8) After assigning HDR function to the BKT button (D5100)/Fn button (D5300), activating HDR now requires holding the Fn button and turning the dial until you get the setting you want before letting the Fn button go. On the D5100 you set your HDR preference one time in the Menu and then activation via BKT button only took a single press. Now it's a process. And my favorite setting (High) takes the most clicks (3 to the left or 3 to the right) to get to. The Auto HDR mode should simply be removed so we just scroll Low, Normal, High, Extra High and should be permanently Menu-set to facilitate 1-press activation a la D5100.
9) To get autofocusing you MUST use an AF-S or AF-I lens. D5300 body has no focus motor for AF or AF-D lenses. Metering requires a CPU lens.
The D5300 is not a camera for sports, when rushed or in demanding conditions and you are gambling when you change away from Center AF point. Many consumer cameras like to claim performance in this fast-action realm, but no. If it's not pro gear it will suck at sports and tracking a subject. Always has been and likely always will be the case. However, for general photography, landscape, portraiture/still life, macro, time-lapse, etc. the D5300 creates stunningly sharp and colorful images able to be painlessly enlarged to enormous proportions. I wouldn't hesitate to print 3-foot x 2-foot (that is 36x the size of a 4-inch x 6-inch) prints. And that would be essentially pixelation-free. 6-foot x 4-foot would still look fantastic.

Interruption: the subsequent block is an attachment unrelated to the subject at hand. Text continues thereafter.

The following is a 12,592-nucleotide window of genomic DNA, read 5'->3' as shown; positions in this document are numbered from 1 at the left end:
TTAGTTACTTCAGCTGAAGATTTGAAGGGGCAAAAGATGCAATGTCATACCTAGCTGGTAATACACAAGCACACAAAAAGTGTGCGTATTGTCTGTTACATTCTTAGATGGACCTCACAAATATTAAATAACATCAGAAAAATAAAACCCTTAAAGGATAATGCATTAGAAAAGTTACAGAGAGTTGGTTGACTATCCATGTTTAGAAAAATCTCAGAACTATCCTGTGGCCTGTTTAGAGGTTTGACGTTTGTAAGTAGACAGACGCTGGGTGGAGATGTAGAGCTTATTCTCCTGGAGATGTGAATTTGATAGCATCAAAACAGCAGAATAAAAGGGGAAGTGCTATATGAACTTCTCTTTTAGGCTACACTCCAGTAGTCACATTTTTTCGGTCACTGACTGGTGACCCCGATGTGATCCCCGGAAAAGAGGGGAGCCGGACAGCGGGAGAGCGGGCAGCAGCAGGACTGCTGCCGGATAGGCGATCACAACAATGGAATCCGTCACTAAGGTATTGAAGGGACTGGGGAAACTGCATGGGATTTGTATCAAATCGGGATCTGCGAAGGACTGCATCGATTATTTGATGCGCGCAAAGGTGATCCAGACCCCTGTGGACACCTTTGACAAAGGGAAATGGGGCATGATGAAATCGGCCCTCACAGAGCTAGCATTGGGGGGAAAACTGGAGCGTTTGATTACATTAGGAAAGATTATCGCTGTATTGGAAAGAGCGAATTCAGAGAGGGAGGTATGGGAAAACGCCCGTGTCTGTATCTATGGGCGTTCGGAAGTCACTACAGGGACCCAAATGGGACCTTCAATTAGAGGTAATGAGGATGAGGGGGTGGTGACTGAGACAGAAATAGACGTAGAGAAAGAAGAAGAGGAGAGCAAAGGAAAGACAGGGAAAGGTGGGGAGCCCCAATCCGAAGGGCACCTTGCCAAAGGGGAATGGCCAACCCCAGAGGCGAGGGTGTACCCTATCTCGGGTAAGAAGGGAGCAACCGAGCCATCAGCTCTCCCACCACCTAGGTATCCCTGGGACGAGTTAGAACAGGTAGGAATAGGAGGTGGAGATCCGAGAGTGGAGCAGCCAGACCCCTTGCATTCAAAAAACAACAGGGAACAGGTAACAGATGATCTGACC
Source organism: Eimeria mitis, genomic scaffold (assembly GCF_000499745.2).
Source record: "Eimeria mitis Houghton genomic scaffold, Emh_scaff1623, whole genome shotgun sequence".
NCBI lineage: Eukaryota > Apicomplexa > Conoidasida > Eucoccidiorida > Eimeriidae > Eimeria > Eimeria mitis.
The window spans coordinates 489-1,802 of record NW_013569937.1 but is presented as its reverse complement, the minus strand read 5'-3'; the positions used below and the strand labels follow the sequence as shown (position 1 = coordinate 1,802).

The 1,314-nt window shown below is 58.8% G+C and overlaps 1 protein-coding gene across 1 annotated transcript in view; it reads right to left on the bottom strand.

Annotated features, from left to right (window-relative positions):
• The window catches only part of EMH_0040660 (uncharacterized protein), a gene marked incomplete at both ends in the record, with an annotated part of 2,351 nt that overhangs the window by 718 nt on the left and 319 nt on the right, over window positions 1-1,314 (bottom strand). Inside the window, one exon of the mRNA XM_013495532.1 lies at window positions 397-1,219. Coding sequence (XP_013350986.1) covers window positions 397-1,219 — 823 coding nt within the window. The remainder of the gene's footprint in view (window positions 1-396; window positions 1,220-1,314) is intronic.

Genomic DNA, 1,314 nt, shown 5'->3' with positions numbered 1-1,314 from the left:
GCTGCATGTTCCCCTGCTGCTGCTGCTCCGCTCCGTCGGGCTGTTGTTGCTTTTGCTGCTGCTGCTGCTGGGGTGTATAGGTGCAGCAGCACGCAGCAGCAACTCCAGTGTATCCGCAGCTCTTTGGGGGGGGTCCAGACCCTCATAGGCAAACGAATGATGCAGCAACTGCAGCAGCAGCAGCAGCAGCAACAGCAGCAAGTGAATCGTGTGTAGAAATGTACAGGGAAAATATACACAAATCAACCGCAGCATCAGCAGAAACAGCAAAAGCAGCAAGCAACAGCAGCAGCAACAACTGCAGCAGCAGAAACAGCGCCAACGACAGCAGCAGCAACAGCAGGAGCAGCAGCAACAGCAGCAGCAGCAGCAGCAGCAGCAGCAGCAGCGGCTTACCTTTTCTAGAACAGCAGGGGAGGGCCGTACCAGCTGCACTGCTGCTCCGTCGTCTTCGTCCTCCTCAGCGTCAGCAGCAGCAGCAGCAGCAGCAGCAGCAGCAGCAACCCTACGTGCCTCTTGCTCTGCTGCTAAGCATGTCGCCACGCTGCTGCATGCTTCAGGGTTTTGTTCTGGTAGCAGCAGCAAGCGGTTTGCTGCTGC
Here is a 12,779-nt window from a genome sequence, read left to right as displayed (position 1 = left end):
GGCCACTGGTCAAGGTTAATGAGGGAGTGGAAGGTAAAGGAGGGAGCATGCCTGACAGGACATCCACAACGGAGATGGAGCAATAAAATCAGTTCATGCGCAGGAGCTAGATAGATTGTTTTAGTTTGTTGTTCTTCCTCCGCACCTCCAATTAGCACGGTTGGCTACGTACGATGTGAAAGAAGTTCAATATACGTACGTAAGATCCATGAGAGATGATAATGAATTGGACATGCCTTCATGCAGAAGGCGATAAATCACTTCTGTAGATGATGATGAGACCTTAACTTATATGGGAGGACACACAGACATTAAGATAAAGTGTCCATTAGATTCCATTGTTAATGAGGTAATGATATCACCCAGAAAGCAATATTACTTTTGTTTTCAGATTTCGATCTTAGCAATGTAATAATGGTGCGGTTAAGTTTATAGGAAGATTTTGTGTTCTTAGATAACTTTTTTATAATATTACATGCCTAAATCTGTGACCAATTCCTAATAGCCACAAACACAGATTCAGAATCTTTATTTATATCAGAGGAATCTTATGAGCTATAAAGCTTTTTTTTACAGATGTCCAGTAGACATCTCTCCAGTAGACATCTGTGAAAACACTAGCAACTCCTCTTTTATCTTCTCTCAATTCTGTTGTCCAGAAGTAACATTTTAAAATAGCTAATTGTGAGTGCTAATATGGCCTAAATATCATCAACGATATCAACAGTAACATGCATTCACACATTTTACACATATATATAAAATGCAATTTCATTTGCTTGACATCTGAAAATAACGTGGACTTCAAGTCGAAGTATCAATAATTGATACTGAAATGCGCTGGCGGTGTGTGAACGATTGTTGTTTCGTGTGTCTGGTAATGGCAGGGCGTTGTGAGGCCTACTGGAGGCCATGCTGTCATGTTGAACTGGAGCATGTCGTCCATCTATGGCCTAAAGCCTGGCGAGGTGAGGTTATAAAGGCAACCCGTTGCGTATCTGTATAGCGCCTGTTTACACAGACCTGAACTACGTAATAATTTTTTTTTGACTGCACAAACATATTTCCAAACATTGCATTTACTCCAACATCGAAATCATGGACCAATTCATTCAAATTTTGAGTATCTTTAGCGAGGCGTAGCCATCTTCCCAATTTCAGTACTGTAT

Tracked by 10 customers
Sort: Oldest first | Newest first
Showing 1-10 of 75 posts in this discussion
Initial post: Nov 26, 2013 4:01:17 PM PST
Last edited by the author on Dec 13, 2013 3:43:39 PM PST
T. F says:
Why are you giving a camera that can't focus consistently a 5 star rating? Thats a long list of cons, and the fact that you yourself have admitted sketchy focus in everything but the Centerpoint. ..that would leave me to 3 stars, or MAYBE 4 if I was feeling particularly giving that day.
In reply to an earlier post on Nov 27, 2013 3:03:59 AM PST
Last edited by the author on Dec 9, 2013 11:37:24 PM PST
@ T. Fox-
Because it is only $800, tiny, lightweight, has a swivel screen and produces truly stunning literally professional-caliber images with substantial crop/enlargement capability.